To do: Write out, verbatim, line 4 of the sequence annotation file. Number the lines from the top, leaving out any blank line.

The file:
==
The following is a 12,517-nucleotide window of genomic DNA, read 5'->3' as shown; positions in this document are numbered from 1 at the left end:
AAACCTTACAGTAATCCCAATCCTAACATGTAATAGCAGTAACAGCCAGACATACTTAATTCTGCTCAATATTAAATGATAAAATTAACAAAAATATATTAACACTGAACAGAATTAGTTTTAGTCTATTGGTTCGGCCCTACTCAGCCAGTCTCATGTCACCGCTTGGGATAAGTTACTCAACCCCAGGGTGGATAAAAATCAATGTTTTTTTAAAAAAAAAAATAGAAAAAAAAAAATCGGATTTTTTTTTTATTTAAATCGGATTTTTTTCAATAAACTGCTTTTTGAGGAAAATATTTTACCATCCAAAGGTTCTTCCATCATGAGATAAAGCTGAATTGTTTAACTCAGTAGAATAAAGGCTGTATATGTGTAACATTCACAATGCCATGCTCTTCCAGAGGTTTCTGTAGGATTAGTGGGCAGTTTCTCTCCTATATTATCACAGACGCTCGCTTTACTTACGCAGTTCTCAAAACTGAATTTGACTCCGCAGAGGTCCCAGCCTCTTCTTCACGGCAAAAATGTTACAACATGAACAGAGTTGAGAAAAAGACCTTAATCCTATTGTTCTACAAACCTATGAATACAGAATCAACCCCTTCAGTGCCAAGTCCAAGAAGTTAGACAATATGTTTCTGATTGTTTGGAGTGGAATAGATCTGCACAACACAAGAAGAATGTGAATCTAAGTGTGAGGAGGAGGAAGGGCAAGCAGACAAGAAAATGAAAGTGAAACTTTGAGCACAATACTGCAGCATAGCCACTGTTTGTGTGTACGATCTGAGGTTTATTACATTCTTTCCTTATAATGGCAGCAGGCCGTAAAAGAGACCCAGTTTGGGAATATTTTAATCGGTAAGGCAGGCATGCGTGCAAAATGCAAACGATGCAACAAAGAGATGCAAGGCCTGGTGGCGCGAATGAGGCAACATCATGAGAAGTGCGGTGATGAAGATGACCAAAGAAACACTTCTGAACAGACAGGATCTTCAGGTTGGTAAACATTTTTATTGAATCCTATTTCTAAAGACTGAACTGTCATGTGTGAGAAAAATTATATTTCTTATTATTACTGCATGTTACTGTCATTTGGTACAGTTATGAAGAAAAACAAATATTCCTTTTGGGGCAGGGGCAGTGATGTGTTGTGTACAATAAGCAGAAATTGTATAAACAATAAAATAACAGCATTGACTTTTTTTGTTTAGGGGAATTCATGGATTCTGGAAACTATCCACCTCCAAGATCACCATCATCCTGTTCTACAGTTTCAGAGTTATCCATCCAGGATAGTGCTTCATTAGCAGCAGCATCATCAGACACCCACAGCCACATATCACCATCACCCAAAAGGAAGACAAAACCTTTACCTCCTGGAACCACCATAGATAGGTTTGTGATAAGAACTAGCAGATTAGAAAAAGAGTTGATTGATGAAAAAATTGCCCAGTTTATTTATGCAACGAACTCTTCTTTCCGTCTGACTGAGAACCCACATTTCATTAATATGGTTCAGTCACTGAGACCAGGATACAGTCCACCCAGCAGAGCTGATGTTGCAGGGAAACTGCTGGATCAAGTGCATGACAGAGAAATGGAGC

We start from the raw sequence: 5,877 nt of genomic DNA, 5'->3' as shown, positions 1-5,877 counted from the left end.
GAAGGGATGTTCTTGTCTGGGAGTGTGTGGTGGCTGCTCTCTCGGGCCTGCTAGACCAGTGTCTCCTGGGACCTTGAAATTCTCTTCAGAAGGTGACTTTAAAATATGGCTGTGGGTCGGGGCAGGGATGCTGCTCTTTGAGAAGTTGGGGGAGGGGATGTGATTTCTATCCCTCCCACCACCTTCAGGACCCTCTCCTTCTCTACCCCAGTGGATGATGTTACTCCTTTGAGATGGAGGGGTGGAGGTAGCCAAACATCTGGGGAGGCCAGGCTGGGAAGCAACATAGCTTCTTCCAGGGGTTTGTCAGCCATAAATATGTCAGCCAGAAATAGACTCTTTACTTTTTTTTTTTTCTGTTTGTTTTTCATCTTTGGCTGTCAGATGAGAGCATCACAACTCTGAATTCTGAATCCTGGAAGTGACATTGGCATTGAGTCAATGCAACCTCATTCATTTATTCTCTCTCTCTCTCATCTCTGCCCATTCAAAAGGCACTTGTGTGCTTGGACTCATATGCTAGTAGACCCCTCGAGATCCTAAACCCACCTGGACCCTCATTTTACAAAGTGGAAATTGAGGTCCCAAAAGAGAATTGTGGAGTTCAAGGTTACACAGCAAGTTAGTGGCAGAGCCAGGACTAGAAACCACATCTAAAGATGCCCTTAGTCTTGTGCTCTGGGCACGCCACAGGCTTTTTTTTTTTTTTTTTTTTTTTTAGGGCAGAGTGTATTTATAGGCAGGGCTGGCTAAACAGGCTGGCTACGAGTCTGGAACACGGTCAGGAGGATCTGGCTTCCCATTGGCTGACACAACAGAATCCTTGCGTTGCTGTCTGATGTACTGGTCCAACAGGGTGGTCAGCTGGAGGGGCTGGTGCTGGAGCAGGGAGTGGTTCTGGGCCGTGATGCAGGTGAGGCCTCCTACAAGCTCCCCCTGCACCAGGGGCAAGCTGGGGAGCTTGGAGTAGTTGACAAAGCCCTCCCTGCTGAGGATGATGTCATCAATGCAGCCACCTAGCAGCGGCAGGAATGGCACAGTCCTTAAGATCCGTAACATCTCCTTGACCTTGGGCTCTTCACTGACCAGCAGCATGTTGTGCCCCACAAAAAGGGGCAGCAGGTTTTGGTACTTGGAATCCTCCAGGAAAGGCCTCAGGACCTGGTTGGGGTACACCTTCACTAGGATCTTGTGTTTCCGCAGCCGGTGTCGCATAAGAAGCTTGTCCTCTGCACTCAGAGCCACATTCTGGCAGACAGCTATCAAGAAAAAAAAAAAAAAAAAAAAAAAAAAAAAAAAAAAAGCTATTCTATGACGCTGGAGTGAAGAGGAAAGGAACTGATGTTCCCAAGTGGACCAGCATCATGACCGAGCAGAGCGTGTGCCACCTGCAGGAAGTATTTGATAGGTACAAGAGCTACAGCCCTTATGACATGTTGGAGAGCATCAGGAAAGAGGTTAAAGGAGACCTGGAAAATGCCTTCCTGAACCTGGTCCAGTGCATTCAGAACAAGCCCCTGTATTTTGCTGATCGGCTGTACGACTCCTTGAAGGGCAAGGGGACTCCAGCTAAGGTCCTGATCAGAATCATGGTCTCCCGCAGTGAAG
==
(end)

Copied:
GAAGGGATGTTCTTGTCTGGGAGTGTGTGGTGGCTGCTCTCTCGGGCCTGCTAGACCAGTGTCTCCTGGGACCTTGAAATTCTCTTCAGAAGGTGACTTTAAAATATGGCTGTGGGTCGGGGCAGGGATGCTGCTCTTTGAGAAGTTGGGGGAGGGGATGTGATTTCTATCCCTCCCACCACCTTCAGGACCCTCTCCTTCTCTACCCCAGTGGATGATGTTACTCCTTTGAGATGGAGGGGTGGAGGTAGCCAAACATCTGGGGAGGCCAGGCTGGGAAGCAACATAGCTTCTTCCAGGGGTTTGTCAGCCATAAATATGTCAGCCAGAAATAGACTCTTTACTTTTTTTTTTTTCTGTTTGTTTTTCATCTTTGGCTGTCAGATGAGAGCATCACAACTCTGAATTCTGAATCCTGGAAGTGACATTGGCATTGAGTCAATGCAACCTCATTCATTTATTCTCTCTCTCTCTCATCTCTGCCCATTCAAAAGGCACTTGTGTGCTTGGACTCATATGCTAGTAGACCCCTCGAGATCCTAAACCCACCTGGACCCTCATTTTACAAAGTGGAAATTGAGGTCCCAAAAGAGAATTGTGGAGTTCAAGGTTACACAGCAAGTTAGTGGCAGAGCCAGGACTAGAAACCACATCTAAAGATGCCCTTAGTCTTGTGCTCTGGGCACGCCACAGGCTTTTTTTTTTTTTTTTTTTTTTTTAGGGCAGAGTGTATTTATAGGCAGGGCTGGCTAAACAGGCTGGCTACGAGTCTGGAACACGGTCAGGAGGATCTGGCTTCCCATTGGCTGACACAACAGAATCCTTGCGTTGCTGTCTGATGTACTGGTCCAACAGGGTGGTCAGCTGGAGGGGCTGGTGCTGGAGCAGGGAGTGGTTCTGGGCCGTGATGCAGGTGAGGCCTCCTACAAGCTCCCCCTGCACCAGGGGCAAGCTGGGGAGCTTGGAGTAGTTGACAAAGCCCTCCCTGCTGAGGATGATGTCATCAATGCAGCCACCTAGCAGCGGCAGGAATGGCACAGTCCTTAAGATCCGTAACATCTCCTTGACCTTGGGCTCTTCACTGACCAGCAGCATGTTGTGCCCCACAAAAAGGGGCAGCAGGTTTTGGTACTTGGAATCCTCCAGGAAAGGCCTCAGGACCTGGTTGGGGTACACCTTCACTAGGATCTTGTGTTTCCGCAGCCGGTGTCGCATAAGAAGCTTGTCCTCTGCACTCAGAGCCACATTCTGGCAGACAGCTATCAAGAAAAAAAAAAAAAAAAAAAAAAAAAAAAAAAAAAAAGCTATTCTATGACGCTGGAGTGAAGAGGAAAGGAACTGATGTTCCCAAGTGGACCAGCATCATGACCGAGCAGAGCGTGTGCCACCTGCAGGAAGTATTTGATAGGTACAAGAGCTACAGCCCTTATGACATGTTGGAGAGCATCAGGAAAGAGGTTAAAGGAGACCTGGAAAATGCCTTCCTGAACCTGGTCCAGTGCATTCAGAACAAGCCCCTGTATTTTGCTGATCGGCTGTACGACTCCTTGAAGGGCAAGGGGACTCCAGCTAAGGTCCTGATCAGAATCATGGTCTCCCGCAGTGAAG